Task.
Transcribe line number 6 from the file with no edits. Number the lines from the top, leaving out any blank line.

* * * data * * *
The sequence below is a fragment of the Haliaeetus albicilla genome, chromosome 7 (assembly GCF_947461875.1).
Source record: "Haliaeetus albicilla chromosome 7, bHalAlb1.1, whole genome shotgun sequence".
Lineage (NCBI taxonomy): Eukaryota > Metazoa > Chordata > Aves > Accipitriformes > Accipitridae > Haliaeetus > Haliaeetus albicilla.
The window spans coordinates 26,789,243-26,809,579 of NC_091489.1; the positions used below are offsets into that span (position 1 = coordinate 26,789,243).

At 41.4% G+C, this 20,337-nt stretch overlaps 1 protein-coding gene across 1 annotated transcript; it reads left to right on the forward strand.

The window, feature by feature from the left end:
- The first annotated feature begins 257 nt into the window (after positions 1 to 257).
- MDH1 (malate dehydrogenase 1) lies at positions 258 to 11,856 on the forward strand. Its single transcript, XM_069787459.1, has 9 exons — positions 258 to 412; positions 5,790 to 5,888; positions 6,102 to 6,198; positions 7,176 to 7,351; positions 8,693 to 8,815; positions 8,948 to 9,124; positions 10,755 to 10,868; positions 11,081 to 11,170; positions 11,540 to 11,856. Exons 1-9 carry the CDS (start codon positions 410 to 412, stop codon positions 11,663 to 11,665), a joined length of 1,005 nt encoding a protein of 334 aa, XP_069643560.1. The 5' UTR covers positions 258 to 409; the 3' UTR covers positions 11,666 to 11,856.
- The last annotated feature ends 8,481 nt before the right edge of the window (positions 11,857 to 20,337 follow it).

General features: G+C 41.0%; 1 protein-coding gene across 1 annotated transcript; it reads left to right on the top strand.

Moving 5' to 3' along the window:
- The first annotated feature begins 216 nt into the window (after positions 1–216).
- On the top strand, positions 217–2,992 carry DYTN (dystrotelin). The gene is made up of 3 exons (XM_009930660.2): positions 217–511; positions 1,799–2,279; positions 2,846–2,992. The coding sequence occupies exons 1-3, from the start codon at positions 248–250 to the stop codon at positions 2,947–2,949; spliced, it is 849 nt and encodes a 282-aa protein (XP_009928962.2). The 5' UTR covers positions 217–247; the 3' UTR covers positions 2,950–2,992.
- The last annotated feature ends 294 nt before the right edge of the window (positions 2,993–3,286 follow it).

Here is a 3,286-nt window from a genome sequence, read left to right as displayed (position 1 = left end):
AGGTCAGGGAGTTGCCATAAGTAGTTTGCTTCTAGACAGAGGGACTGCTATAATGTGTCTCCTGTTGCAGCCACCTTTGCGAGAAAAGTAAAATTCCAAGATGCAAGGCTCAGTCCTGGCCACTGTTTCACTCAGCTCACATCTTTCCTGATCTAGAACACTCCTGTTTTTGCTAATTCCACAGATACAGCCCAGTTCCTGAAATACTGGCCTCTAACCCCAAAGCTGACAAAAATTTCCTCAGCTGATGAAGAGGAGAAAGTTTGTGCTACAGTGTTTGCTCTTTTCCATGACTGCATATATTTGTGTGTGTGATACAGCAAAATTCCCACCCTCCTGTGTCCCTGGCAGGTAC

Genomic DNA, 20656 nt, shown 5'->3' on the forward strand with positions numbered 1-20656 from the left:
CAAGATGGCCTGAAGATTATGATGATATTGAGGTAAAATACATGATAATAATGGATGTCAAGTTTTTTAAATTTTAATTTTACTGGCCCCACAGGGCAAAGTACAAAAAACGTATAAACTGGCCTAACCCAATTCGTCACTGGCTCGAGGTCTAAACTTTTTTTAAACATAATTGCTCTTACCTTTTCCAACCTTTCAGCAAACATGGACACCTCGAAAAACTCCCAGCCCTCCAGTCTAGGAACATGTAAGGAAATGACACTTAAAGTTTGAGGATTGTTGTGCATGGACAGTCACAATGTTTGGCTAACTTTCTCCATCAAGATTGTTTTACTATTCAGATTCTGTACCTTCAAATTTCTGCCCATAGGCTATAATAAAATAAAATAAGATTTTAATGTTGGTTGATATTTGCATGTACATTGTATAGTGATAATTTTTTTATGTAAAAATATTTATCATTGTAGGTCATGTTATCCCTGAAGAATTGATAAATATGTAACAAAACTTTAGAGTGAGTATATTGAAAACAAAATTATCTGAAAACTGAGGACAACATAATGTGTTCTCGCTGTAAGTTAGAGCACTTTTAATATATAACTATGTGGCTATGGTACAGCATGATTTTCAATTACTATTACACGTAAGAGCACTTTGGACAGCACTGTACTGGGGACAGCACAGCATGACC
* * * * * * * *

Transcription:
The window, feature by feature from the left end: